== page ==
In the early 1960s, an executive at a major record label auditioned a rock group for two hours, before telling the musicians’ manager, “We don’t like your boys’ sound. Groups are out; four-piece groups with guitars particularly are finished.” That record label was Decca Records; that group was The Beatles. The executive’s lack of knowledge about the public’s changing musical tastes resulted in the worst business decision of Decca’s history.
This ill-informed decision affected just one organization, but some bad business decisions are significantly more far-reaching. Just look at what happened when leaders in the U.S. mortgage industry embraced subprime lending practices—a decision that led to the housing bubble that eventually burst in 2008. Their lack of foresight sparked the Great Recession and had disastrous economic consequences not just in the U.S., but in regional economies around the world.
The decisions that business leaders make, often behind the closed doors of boardrooms, can influence people’s lives in many ways, from whether they qualify for loans to how they educate their children to whether they have access to affordable healthcare. Given what’s at stake, it’s no surprise that businesses want leaders who are equipped to avoid egregious errors in judgment. They want leaders who can make decisions that positively affect all stakeholders, from employees to customers to society at large, and whose worldviews go far beyond stock prices and profitability. The most successful leaders are well aware of the historical contexts and changing cultural attitudes that affect their decisions; they have the ability to communicate effectively and make sense of complex issues.
In other words, great leaders have skill sets that show all of the hallmarks of a liberal arts education. That’s why, to serve business and society in today’s evolving world, business schools cannot afford to exclude the liberal arts from their curricula.
Beyond Business Basics
Some educators go so far as to suggest that liberal arts colleges are the most appropriate institutions for training future employees and managers. Take two books published in 2017: You Can Do Anything: The Surprising Power of a ‘Useless’ Liberal Arts Education by George Anders and Why Liberal Arts Majors Make Great Employees by Russell Stross. An August 21, 2017, review of both books in The New York Times highlights the authors’ arguments that businesses, particularly those in the tech sector, want to hire employees who are “able to communicate effectively, read subtle social and emotional cues, make persuasive arguments, adapt quickly to fluid environments, interpret new forms of information while translating them into a compelling narrative, and anticipate obstacles and opportunities before they arise.” These, of course, are skills heavily emphasized in the study of art, literature, history, philosophy, and the social and physical sciences.
Historically, however, business schools have not incorporated these topics into their curricula, opting to heavily weight their undergraduate programs toward subjects such as management, sales, and finance. For the most part, business schools have stuck to teaching students “how to do business,” says Jim Otteson, executive director of the BB&T Center for the Study of Capitalism at Wake Forest University in North Carolina.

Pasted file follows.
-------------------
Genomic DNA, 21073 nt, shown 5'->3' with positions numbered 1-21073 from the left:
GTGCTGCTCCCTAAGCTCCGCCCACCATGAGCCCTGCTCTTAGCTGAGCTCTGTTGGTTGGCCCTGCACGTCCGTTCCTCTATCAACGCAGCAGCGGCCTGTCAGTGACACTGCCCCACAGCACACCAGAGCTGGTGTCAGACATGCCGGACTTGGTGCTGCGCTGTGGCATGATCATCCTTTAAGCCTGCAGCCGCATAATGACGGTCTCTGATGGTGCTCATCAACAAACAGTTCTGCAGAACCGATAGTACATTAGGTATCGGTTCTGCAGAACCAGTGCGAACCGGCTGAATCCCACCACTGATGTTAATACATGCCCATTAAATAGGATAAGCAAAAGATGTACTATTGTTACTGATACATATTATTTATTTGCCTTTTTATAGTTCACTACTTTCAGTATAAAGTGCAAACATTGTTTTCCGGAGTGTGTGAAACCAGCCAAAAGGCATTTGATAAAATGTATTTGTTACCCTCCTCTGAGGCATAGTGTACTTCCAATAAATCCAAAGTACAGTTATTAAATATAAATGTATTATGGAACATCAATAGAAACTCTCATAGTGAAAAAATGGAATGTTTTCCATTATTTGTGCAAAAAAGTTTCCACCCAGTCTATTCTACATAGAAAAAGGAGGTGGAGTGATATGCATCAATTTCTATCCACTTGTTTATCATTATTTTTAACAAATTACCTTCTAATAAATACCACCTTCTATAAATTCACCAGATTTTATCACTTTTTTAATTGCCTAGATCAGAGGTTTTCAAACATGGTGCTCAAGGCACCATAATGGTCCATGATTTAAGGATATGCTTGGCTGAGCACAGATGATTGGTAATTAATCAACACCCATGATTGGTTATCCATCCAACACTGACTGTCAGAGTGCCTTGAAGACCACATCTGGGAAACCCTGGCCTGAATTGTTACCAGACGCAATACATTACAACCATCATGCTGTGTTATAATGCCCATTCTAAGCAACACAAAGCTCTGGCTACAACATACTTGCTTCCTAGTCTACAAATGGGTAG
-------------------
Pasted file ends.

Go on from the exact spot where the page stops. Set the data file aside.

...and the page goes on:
That has left an opening in the market for an increasing number of liberal arts institutions to offer their own bachelor’s programs in business. For example, in my home state of Pennsylvania alone, I can point to the example of Bucknell University in Lewisburg, which just opened its College of Management in July 2017; its business curriculum combines technical skills and deep intellectual exploration. Then there’s the department of management and marketing at Grove City College, which integrates the liberal arts into business studies in order to prepare ethical leaders equipped with both technical and theoretical business skills.
Luckily, we also are seeing more business schools making more room for the liberal arts in their programs. Students at New York University’s Stern School of Business can take up to half of their courses in the College of Arts & Science. Their liberal arts study reinforces what they learn in a set of required bigger-picture courses called the Social Impact Core. In this program, students are steeped in the issues of ethics, social responsibility, and environmental concerns.
In 2014, the University of Michigan’s Stephen M. Ross School of Business in Ann Arbor unveiled its MERGE program, short for Multidisciplinary Exploration and Rigorous Guided Education. Rather than begin with the typical survey course that covers the basics of economics, finance, operations, and marketing, some business majors at Ross now take an introductory course called Business and Leaders: The Positive Differences. The point of MERGE “is for students to explore business’ proper place in society, as well as what role they might want to play,” says Alison Davis-Blake, former dean of the Ross School. Davis-Blake is now president of Bentley University, whose entire curriculum is focused on teaching business education with a liberal arts foundation.